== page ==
Will NAFTA expire after five years?

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Will NAFTA expire after five years?

As you may recall, now-​President Trump went to Mex­ico dur­ing last year’s cam­paign, and, after he took over the press con­fer­ence, both Pres. Peña Nieto and he stated that NAFTA should be renegotiated.

If you look up the his­tory of NAFTA, you find:

The United States com­menced bilat­eral trade nego­ti­a­tions with Canada more than 30 years ago, result­ing in the U.S.-Canada Free Trade Agree­ment, which entered into force on Jan­u­ary 1, 1989. In 1991, bilat­eral talks began with Mex­ico, which Canada joined. The NAFTA fol­lowed, enter­ing into force on Jan­u­ary 1, 1994.

Con­sid­er­ing the changes in tech­nol­ogy and global mar­kets that have taken place dur­ing the past 23 years, it’s not unrea­son­able to take a sec­ond look at the treaty.

The next round of talks starts today (empha­sis added)

One pro­vi­sion designed with that objec­tive is a “sun­set” clause that would force Nafta’s expi­ra­tion in five years unless all three coun­tries act to renew it, said peo­ple briefed on the plan.

Other pro­pos­als, these peo­ple said, would weaken or elim­i­nate the mech­a­nisms aimed at set­tling dis­putes between the three coun­tries and curb­ing the uni­lat­eral threats and sanc­tions that fre­quently roiled trade ties in ear­lier years.

More impor­tantly,

None of the U.S. pro­pos­als would alter the spe­cific trade terms that have spurred a quarter-​century of com­mer­cial inte­gra­tion between the U.S., Mex­ico and Canada, such as tax-​free trade across borders.

The Trump administration’s goal appears to be to reduce the incen­tive to out­source by water­ing down the pact and reduce its influ­ence on Amer­i­can com­pa­nies through mea­sures such as undo­ing the cur­rent pol­icy of treat­ing the three economies — Canada, U.S, Mex­ico — as one, nar­row­ing the amount of U.S. fed­eral spend­ing to the same dol­lar amount as the trad­ing part­ners (“dol­lar for dol­lar”), and requir­ing that some prod­ucts con­tain not just a cer­tain level of Nafta-​regional con­tent, but U.S.-specific content.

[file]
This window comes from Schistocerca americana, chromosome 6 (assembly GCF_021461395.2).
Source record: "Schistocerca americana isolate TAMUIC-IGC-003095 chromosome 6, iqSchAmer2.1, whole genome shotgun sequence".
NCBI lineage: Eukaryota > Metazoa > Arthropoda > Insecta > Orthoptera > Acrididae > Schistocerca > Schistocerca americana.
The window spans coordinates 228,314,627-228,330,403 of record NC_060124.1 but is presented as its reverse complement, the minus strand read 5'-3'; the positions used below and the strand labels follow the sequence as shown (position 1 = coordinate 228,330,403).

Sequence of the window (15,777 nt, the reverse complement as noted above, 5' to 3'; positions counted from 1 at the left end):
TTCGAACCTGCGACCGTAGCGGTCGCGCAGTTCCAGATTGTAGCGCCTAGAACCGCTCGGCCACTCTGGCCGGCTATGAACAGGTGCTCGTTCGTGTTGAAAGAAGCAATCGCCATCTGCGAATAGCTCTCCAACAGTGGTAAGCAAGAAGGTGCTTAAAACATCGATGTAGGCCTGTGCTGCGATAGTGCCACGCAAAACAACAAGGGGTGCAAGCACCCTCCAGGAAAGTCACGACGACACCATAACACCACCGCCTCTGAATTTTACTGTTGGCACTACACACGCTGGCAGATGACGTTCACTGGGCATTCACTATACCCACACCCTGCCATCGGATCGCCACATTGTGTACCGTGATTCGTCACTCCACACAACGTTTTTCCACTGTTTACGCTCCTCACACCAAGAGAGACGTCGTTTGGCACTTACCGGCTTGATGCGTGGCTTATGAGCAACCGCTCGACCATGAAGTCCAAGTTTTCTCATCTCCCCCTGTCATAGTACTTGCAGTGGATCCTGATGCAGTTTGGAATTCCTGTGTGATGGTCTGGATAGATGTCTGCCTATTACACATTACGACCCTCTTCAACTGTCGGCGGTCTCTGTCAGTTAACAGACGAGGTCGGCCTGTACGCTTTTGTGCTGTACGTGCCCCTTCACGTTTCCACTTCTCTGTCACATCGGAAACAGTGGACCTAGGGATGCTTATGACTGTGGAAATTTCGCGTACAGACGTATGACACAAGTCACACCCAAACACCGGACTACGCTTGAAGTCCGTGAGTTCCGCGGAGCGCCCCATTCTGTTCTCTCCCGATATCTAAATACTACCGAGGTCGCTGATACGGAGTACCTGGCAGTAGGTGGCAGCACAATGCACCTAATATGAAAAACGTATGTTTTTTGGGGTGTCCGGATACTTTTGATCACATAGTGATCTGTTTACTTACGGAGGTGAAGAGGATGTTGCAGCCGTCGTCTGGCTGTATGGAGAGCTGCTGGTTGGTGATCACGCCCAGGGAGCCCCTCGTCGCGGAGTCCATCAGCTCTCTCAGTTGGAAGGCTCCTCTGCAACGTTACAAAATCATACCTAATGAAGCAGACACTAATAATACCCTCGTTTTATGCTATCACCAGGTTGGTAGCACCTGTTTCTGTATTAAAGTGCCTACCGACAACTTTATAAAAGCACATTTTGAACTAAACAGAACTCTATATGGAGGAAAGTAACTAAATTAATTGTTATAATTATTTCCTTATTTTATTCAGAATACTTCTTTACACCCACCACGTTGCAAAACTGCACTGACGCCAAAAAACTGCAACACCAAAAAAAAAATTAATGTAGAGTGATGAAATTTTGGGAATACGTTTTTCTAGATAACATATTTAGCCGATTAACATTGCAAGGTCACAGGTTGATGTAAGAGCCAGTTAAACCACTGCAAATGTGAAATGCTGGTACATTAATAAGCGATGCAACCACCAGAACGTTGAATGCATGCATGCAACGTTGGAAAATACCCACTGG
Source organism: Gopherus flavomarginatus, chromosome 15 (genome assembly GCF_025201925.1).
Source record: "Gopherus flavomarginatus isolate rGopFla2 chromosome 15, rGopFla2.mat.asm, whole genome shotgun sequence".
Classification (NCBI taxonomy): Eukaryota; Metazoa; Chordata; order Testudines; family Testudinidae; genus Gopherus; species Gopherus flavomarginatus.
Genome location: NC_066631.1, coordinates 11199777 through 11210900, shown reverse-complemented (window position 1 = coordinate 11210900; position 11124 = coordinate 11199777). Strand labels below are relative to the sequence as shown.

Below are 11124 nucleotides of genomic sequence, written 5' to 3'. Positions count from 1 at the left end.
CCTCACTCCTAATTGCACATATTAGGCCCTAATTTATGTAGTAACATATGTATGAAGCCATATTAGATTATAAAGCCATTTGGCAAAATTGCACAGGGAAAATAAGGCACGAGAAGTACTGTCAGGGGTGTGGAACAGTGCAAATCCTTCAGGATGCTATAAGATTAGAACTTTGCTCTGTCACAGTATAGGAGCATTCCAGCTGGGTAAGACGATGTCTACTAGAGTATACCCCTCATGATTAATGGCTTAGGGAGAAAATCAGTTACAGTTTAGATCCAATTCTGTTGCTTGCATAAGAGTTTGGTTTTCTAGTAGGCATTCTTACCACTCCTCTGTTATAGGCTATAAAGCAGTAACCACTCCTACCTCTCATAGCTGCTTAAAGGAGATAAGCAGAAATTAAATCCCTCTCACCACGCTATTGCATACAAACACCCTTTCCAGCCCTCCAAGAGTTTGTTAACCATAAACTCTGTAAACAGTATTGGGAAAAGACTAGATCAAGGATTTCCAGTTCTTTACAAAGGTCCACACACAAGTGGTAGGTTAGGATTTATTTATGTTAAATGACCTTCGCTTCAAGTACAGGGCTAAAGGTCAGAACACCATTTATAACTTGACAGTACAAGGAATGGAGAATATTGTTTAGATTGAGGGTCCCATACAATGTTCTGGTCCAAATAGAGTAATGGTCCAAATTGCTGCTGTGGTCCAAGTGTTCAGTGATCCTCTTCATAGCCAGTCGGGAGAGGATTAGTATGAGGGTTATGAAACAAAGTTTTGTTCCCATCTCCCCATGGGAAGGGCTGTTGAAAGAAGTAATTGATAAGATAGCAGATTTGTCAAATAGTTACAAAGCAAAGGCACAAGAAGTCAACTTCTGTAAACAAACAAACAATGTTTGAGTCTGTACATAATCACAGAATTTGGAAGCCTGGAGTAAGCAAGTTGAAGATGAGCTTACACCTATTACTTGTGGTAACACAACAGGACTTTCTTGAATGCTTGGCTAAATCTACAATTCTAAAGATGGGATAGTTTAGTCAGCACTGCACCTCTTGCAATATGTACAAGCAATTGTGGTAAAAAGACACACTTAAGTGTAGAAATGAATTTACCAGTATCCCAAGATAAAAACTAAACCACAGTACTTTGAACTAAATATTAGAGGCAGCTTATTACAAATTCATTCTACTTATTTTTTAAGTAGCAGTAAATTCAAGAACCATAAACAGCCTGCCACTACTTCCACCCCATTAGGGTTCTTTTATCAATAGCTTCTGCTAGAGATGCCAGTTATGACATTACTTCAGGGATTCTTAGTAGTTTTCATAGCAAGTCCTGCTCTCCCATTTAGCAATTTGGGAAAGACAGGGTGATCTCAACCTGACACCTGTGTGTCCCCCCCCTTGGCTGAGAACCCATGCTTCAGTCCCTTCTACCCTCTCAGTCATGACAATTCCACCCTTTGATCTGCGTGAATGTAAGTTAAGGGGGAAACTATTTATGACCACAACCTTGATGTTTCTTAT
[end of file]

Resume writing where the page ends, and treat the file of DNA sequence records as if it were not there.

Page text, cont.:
This goal goes hand-​in-​hand with the administration’s dereg­u­la­tion strat­egy to improve U.S. man­u­fac­tur­ing. And, as the WSJ said in the above arti­cle, “None of the U.S. pro­pos­als would alter the spe­cific trade terms.”

Since the new round of talks starts today, this of course does not mean that is what NAFTA will look like at the end.

How­ever, I would love to see — if only once — an inter­na­tional treaty with an actual sun­set clause.

A woman can dream.

Fausta Rodríguez Wertz writes on U. S. and Latin Amer­ica at Fausta’s blog

As you may recall, now-President Trump went to Mexico during last year’s campaign, and, after he took over the press conference, both Pres. Peña Nieto and he stated that NAFTA should be renegotiated.

If you look up the history of NAFTA, you find:

The United States commenced bilateral trade negotiations with Canada more than 30 years ago, resulting in the U.S.-Canada Free Trade Agreement, which entered into force on January 1, 1989. In 1991, bilateral talks began with Mexico, which Canada joined. The NAFTA followed, entering into force on January 1, 1994.

Considering the changes in technology and global markets that have taken place during the past 23 years, it’s not unreasonable to take a second look at the treaty.

The next round of talks starts today (emphasis added)

One provision designed with that objective is a “sunset” clause that would force Nafta’s expiration in five years unless all three countries act to renew it, said people briefed on the plan.

Other proposals, these people said, would weaken or eliminate the mechanisms aimed at settling disputes between the three countries and curbing the unilateral threats and sanctions that frequently roiled trade ties in earlier years.

More importantly,

None of the U.S. proposals would alter the specific trade terms that have spurred a quarter-century of commercial integration between the U.S., Mexico and Canada, such as tax-free trade across borders.

The Trump administration’s goal appears to be to reduce the incentive to outsource by watering down the pact and reduce its influence on American companies through measures such as undoing the current policy of treating the three economies – Canada, U.S, Mexico – as one, narrowing the amount of U.S. federal spending to the same dollar amount as the trading partners (“dollar for dollar”), and requiring that some products contain not just a certain level of Nafta-regional content, but U.S.-specific content.

This goal goes hand-in-hand with the administration’s deregulation strategy to improve U.S. manufacturing. And, as the WSJ said in the above article, “None of the U.S. proposals would alter the specific trade terms.”

Since the new round of talks starts today, this of course does not mean that is what NAFTA will look like at the end.

However, I would love to see – if only once – an international treaty with an actual sunset clause.

A woman can dream.

Fausta Rodríguez Wertz writes on U. S. and Latin America at Fausta’s blog